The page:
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Dispatches from the ISA conference

Low-cal sweeteners can help to fight obesity, say experts

By Nathan Gray , 25-May-2011
Last updated on 25-May-2011 at 12:55 GMT

Increasing the use of sweeteners in foods and drinks will help to reduce the current epidemic of obesity, according to experts.

Speaking at the International Sweetener Association (ISA) conference in Brussels, experts from industry and academia said that low calorie sweeteners can help to fulfil humans innate desire for sweet tastes without allowing over consumption of calories which may lead to weight gain.

Obesity experts, including Dr Tommy Visscher of the Research Centre for the Prevention of Overweight, told the conference that the use of sweeteners in food and beverage formulations can help to fight obesity by reducing energy intakes in foods whilst maintaining good tastes of products.

“Our desire for sweetness hasn’t changed in hundreds of years, but what has altered is that we’re eating more and doing less exercise – all of which is contributing to rising obesity levels,” said Hans Heezen, chairman of the International Sweetener Association.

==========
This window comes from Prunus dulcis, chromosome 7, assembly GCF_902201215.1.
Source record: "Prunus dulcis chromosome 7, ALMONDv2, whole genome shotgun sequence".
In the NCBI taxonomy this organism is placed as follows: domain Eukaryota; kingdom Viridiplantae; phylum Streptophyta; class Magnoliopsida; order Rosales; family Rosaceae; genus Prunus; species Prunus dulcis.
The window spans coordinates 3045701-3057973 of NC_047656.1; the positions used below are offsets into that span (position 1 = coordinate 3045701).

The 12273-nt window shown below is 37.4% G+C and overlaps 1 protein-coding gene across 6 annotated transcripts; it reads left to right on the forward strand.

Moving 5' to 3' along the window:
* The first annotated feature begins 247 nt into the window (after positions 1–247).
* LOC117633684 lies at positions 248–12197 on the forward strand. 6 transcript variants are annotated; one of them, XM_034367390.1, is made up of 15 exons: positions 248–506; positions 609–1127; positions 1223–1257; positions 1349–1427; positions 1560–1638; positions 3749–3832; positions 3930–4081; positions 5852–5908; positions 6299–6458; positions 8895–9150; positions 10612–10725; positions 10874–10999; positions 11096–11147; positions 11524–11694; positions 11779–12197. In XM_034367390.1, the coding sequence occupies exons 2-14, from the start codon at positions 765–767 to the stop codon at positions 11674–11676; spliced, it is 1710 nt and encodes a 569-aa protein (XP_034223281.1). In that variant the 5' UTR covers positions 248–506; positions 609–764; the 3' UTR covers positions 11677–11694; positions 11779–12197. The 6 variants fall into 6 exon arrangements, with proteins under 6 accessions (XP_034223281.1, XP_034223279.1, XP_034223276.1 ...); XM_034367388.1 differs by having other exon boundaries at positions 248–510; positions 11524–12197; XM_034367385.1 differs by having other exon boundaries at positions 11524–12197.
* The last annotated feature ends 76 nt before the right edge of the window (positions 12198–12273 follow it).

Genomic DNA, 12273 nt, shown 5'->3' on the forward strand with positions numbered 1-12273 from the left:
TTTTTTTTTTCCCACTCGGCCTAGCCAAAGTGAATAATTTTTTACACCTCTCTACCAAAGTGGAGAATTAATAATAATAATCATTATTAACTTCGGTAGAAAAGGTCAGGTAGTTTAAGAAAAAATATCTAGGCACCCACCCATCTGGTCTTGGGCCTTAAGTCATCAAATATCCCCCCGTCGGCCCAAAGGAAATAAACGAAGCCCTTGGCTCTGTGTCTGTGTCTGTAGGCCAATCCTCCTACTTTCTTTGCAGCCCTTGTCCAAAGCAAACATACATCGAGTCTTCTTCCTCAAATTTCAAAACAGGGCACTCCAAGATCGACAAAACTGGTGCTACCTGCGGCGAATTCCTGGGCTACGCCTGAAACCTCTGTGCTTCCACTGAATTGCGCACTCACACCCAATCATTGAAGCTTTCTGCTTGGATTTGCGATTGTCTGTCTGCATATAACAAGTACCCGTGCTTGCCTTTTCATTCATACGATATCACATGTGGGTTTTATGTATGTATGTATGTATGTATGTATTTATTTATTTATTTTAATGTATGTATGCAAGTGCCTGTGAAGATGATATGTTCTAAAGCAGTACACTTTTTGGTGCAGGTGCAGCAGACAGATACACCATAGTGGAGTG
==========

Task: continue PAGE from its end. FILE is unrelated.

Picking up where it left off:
“Low calorie sweeteners can help provide a solution because they allow you to enjoy that sweet treat without contributing significantly to the overall daily calorie intake” he added.

Sweet desire

Speaking at the conference, Heezen said that the desire to eat sweet things should not be suppressed, but rather managed to allow consumers to enjoy the taste of products without the worry of unnecessary calories.

“Our desire for sweet taste is an essential and basic human characteristic - cutting out sweet foods and drinks is incredibly hard for most people so they're just not going to do it,” said Heezen.

Fighting obesity

Dr Visscher presented the findings of his research into the relationship between energy balance and body weight, noting that minor decreases in body weight can result in significant health benefits, including a reduced risk of diabetes.

Visscher told the conference that the obesity ‘epidemic’ is a net result of very small increases in body mass over many decades. He said that as such, “the most sensible way to begin to reduce the epidemic is to reverse the small increase to make a small decrease.”

Visscher went on to highlight the potential of low calorie sweeteners as a substitute for sugar in foods and drinks, claiming that the reformulation of such products with reduced calories could play “a significant role” in aiding gradual weight loss.

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